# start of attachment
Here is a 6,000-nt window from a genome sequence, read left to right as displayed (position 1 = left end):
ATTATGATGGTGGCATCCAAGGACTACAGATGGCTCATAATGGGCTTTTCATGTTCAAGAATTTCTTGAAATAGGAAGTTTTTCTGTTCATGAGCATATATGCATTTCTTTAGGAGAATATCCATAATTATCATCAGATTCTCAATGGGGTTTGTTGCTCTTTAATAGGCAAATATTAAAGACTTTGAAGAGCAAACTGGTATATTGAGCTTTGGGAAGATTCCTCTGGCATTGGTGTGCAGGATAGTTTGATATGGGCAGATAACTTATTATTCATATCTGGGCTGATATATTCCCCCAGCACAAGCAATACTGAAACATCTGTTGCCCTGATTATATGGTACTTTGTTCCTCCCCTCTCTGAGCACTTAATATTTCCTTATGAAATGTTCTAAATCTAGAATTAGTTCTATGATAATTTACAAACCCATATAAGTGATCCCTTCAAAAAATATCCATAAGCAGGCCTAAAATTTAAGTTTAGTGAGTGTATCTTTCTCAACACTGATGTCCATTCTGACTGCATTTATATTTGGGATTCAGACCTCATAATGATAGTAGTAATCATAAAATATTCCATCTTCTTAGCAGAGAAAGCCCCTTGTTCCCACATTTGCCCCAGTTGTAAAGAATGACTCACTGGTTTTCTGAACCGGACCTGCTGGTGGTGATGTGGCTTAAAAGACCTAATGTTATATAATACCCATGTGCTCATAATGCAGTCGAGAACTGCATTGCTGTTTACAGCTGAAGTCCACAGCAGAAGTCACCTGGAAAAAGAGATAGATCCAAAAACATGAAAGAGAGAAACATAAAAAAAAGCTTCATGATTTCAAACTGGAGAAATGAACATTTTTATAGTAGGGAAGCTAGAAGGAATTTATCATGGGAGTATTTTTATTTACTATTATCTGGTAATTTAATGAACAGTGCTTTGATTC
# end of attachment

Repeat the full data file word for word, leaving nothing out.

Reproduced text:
Here is a 6,000-nt window from a genome sequence, read left to right as displayed (position 1 = left end):
ATTATGATGGTGGCATCCAAGGACTACAGATGGCTCATAATGGGCTTTTCATGTTCAAGAATTTCTTGAAATAGGAAGTTTTTCTGTTCATGAGCATATATGCATTTCTTTAGGAGAATATCCATAATTATCATCAGATTCTCAATGGGGTTTGTTGCTCTTTAATAGGCAAATATTAAAGACTTTGAAGAGCAAACTGGTATATTGAGCTTTGGGAAGATTCCTCTGGCATTGGTGTGCAGGATAGTTTGATATGGGCAGATAACTTATTATTCATATCTGGGCTGATATATTCCCCCAGCACAAGCAATACTGAAACATCTGTTGCCCTGATTATATGGTACTTTGTTCCTCCCCTCTCTGAGCACTTAATATTTCCTTATGAAATGTTCTAAATCTAGAATTAGTTCTATGATAATTTACAAACCCATATAAGTGATCCCTTCAAAAAATATCCATAAGCAGGCCTAAAATTTAAGTTTAGTGAGTGTATCTTTCTCAACACTGATGTCCATTCTGACTGCATTTATATTTGGGATTCAGACCTCATAATGATAGTAGTAATCATAAAATATTCCATCTTCTTAGCAGAGAAAGCCCCTTGTTCCCACATTTGCCCCAGTTGTAAAGAATGACTCACTGGTTTTCTGAACCGGACCTGCTGGTGGTGATGTGGCTTAAAAGACCTAATGTTATATAATACCCATGTGCTCATAATGCAGTCGAGAACTGCATTGCTGTTTACAGCTGAAGTCCACAGCAGAAGTCACCTGGAAAAAGAGATAGATCCAAAAACATGAAAGAGAGAAACATAAAAAAAAGCTTCATGATTTCAAACTGGAGAAATGAACATTTTTATAGTAGGGAAGCTAGAAGGAATTTATCATGGGAGTATTTTTATTTACTATTATCTGGTAATTTAATGAACAGTGCTTTGATTC